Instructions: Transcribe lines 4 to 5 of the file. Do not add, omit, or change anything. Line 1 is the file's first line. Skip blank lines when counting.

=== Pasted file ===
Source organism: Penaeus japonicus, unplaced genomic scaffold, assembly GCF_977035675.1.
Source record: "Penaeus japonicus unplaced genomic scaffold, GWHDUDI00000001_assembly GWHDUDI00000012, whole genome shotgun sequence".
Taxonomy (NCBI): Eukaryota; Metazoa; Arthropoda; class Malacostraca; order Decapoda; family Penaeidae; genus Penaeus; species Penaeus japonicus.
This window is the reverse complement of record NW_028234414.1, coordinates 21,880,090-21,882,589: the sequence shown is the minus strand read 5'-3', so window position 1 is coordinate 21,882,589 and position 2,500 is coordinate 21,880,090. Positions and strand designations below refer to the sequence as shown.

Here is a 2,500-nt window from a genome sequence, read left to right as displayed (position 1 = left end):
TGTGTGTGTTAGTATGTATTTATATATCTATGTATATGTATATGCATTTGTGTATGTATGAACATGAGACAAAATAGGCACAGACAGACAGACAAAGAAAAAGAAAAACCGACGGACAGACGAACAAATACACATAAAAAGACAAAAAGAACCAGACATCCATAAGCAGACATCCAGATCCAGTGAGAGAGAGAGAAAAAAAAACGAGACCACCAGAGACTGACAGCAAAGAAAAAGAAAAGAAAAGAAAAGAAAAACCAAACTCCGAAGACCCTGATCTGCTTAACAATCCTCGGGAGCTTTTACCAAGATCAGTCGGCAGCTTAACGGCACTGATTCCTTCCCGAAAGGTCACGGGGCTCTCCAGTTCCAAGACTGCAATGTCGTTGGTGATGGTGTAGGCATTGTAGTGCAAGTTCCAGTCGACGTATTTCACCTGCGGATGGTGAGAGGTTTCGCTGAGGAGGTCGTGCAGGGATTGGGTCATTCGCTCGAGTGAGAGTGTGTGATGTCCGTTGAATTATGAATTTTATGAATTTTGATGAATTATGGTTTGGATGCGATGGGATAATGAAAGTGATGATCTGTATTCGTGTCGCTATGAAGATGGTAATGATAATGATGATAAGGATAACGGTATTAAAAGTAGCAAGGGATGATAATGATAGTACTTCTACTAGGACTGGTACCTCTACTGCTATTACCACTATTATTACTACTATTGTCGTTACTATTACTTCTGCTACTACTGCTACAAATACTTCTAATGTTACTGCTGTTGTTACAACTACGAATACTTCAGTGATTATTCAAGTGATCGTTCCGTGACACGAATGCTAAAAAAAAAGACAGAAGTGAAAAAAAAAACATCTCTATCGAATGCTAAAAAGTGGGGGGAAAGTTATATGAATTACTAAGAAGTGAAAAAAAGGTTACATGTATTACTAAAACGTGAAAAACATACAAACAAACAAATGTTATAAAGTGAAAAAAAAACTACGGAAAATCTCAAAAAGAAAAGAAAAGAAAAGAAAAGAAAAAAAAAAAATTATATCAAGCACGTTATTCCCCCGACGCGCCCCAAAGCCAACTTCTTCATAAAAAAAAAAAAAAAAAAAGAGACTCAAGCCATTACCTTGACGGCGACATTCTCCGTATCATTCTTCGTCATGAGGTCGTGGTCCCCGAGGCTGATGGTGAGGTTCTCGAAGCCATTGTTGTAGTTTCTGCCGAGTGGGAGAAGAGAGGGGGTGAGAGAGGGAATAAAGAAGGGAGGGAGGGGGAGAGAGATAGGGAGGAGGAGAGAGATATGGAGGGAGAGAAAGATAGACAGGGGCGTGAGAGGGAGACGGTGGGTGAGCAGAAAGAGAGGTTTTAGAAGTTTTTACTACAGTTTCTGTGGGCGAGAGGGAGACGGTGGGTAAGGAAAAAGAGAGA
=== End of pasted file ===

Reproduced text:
This window is the reverse complement of record NW_028234414.1, coordinates 21,880,090-21,882,589: the sequence shown is the minus strand read 5'-3', so window position 1 is coordinate 21,882,589 and position 2,500 is coordinate 21,880,090. Positions and strand designations below refer to the sequence as shown.

Here is a 2,500-nt window from a genome sequence, read left to right as displayed (position 1 = left end):